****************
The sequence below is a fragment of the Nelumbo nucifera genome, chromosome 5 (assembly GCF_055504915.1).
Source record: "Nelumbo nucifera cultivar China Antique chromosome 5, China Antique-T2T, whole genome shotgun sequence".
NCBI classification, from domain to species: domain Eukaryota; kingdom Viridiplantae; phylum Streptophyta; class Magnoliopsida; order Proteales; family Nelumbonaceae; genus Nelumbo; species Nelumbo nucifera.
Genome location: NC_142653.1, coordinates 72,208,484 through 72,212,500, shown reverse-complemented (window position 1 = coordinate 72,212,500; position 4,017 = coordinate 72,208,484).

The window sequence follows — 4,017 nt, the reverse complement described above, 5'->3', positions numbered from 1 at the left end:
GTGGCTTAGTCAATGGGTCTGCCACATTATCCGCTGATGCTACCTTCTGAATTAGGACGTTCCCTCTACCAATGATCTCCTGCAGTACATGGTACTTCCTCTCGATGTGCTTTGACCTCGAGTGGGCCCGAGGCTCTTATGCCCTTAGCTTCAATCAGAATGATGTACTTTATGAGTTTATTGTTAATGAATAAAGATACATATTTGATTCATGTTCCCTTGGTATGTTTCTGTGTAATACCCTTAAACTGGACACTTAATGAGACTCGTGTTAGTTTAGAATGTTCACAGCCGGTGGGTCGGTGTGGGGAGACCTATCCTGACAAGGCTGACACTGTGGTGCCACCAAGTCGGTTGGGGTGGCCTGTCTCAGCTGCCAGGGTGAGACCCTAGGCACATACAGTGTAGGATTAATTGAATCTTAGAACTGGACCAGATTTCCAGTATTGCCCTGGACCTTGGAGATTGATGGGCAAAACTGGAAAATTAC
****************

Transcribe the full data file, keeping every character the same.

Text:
The sequence below is a fragment of the Nelumbo nucifera genome, chromosome 5 (assembly GCF_055504915.1).
Source record: "Nelumbo nucifera cultivar China Antique chromosome 5, China Antique-T2T, whole genome shotgun sequence".
NCBI classification, from domain to species: domain Eukaryota; kingdom Viridiplantae; phylum Streptophyta; class Magnoliopsida; order Proteales; family Nelumbonaceae; genus Nelumbo; species Nelumbo nucifera.
Genome location: NC_142653.1, coordinates 72,208,484 through 72,212,500, shown reverse-complemented (window position 1 = coordinate 72,212,500; position 4,017 = coordinate 72,208,484).

The window sequence follows — 4,017 nt, the reverse complement described above, 5'->3', positions numbered from 1 at the left end:
GTGGCTTAGTCAATGGGTCTGCCACATTATCCGCTGATGCTACCTTCTGAATTAGGACGTTCCCTCTACCAATGATCTCCTGCAGTACATGGTACTTCCTCTCGATGTGCTTTGACCTCGAGTGGGCCCGAGGCTCTTATGCCCTTAGCTTCAATCAGAATGATGTACTTTATGAGTTTATTGTTAATGAATAAAGATACATATTTGATTCATGTTCCCTTGGTATGTTTCTGTGTAATACCCTTAAACTGGACACTTAATGAGACTCGTGTTAGTTTAGAATGTTCACAGCCGGTGGGTCGGTGTGGGGAGACCTATCCTGACAAGGCTGACACTGTGGTGCCACCAAGTCGGTTGGGGTGGCCTGTCTCAGCTGCCAGGGTGAGACCCTAGGCACATACAGTGTAGGATTAATTGAATCTTAGAACTGGACCAGATTTCCAGTATTGCCCTGGACCTTGGAGATTGATGGGCAAAACTGGAAAATTAC